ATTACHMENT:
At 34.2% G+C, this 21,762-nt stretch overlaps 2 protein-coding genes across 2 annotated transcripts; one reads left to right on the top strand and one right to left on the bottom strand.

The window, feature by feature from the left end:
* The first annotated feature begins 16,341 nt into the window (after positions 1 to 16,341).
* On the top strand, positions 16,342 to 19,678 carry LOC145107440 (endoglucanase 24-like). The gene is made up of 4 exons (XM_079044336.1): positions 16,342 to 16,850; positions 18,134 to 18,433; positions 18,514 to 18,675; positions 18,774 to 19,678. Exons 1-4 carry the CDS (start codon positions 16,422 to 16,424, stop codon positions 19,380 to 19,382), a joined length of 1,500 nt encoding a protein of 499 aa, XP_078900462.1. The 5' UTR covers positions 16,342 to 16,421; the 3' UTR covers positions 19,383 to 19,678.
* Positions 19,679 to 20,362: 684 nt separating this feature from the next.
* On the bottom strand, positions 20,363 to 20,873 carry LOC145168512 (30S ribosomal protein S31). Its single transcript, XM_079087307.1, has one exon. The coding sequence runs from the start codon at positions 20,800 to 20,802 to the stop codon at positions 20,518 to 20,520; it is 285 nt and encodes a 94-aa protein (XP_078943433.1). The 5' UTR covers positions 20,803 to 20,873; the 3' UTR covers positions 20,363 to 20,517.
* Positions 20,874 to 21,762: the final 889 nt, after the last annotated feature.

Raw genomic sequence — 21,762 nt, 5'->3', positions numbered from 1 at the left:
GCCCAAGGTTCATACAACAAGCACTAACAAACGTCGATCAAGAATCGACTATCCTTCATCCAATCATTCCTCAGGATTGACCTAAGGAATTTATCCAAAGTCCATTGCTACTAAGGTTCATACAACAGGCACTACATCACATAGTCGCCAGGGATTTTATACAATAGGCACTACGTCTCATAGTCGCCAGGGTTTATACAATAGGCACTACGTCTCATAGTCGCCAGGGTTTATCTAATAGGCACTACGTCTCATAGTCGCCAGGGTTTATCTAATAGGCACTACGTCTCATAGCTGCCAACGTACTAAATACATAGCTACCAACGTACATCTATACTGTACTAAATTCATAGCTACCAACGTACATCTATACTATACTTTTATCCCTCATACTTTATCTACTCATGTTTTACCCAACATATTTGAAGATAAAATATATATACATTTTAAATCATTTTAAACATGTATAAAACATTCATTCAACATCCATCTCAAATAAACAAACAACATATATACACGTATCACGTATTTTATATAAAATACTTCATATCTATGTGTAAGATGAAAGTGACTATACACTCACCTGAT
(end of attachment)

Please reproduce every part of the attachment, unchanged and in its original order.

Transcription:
At 34.2% G+C, this 21,762-nt stretch overlaps 2 protein-coding genes across 2 annotated transcripts; one reads left to right on the top strand and one right to left on the bottom strand.

The window, feature by feature from the left end:
* The first annotated feature begins 16,341 nt into the window (after positions 1 to 16,341).
* On the top strand, positions 16,342 to 19,678 carry LOC145107440 (endoglucanase 24-like). The gene is made up of 4 exons (XM_079044336.1): positions 16,342 to 16,850; positions 18,134 to 18,433; positions 18,514 to 18,675; positions 18,774 to 19,678. Exons 1-4 carry the CDS (start codon positions 16,422 to 16,424, stop codon positions 19,380 to 19,382), a joined length of 1,500 nt encoding a protein of 499 aa, XP_078900462.1. The 5' UTR covers positions 16,342 to 16,421; the 3' UTR covers positions 19,383 to 19,678.
* Positions 19,679 to 20,362: 684 nt separating this feature from the next.
* On the bottom strand, positions 20,363 to 20,873 carry LOC145168512 (30S ribosomal protein S31). Its single transcript, XM_079087307.1, has one exon. The coding sequence runs from the start codon at positions 20,800 to 20,802 to the stop codon at positions 20,518 to 20,520; it is 285 nt and encodes a 94-aa protein (XP_078943433.1). The 5' UTR covers positions 20,803 to 20,873; the 3' UTR covers positions 20,363 to 20,517.
* Positions 20,874 to 21,762: the final 889 nt, after the last annotated feature.

Raw genomic sequence — 21,762 nt, 5'->3', positions numbered from 1 at the left:
GCCCAAGGTTCATACAACAAGCACTAACAAACGTCGATCAAGAATCGACTATCCTTCATCCAATCATTCCTCAGGATTGACCTAAGGAATTTATCCAAAGTCCATTGCTACTAAGGTTCATACAACAGGCACTACATCACATAGTCGCCAGGGATTTTATACAATAGGCACTACGTCTCATAGTCGCCAGGGTTTATACAATAGGCACTACGTCTCATAGTCGCCAGGGTTTATCTAATAGGCACTACGTCTCATAGTCGCCAGGGTTTATCTAATAGGCACTACGTCTCATAGCTGCCAACGTACTAAATACATAGCTACCAACGTACATCTATACTGTACTAAATTCATAGCTACCAACGTACATCTATACTATACTTTTATCCCTCATACTTTATCTACTCATGTTTTACCCAACATATTTGAAGATAAAATATATATACATTTTAAATCATTTTAAACATGTATAAAACATTCATTCAACATCCATCTCAAATAAACAAACAACATATATACACGTATCACGTATTTTATATAAAATACTTCATATCTATGTGTAAGATGAAAGTGACTATACACTCACCTGAT